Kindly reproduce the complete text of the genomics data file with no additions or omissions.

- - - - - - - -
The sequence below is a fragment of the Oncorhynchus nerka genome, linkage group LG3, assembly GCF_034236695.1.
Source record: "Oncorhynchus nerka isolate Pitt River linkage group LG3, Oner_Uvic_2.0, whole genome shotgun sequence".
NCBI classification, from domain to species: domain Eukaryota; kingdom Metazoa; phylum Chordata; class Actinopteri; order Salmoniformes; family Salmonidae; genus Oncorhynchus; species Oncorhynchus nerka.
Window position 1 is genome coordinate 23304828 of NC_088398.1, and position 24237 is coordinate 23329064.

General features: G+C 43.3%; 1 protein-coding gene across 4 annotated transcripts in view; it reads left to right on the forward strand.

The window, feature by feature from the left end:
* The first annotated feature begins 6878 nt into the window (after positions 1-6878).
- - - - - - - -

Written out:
The sequence below is a fragment of the Oncorhynchus nerka genome, linkage group LG3, assembly GCF_034236695.1.
Source record: "Oncorhynchus nerka isolate Pitt River linkage group LG3, Oner_Uvic_2.0, whole genome shotgun sequence".
NCBI classification, from domain to species: domain Eukaryota; kingdom Metazoa; phylum Chordata; class Actinopteri; order Salmoniformes; family Salmonidae; genus Oncorhynchus; species Oncorhynchus nerka.
Window position 1 is genome coordinate 23304828 of NC_088398.1, and position 24237 is coordinate 23329064.

General features: G+C 43.3%; 1 protein-coding gene across 4 annotated transcripts in view; it reads left to right on the forward strand.

The window, feature by feature from the left end:
* The first annotated feature begins 6878 nt into the window (after positions 1-6878).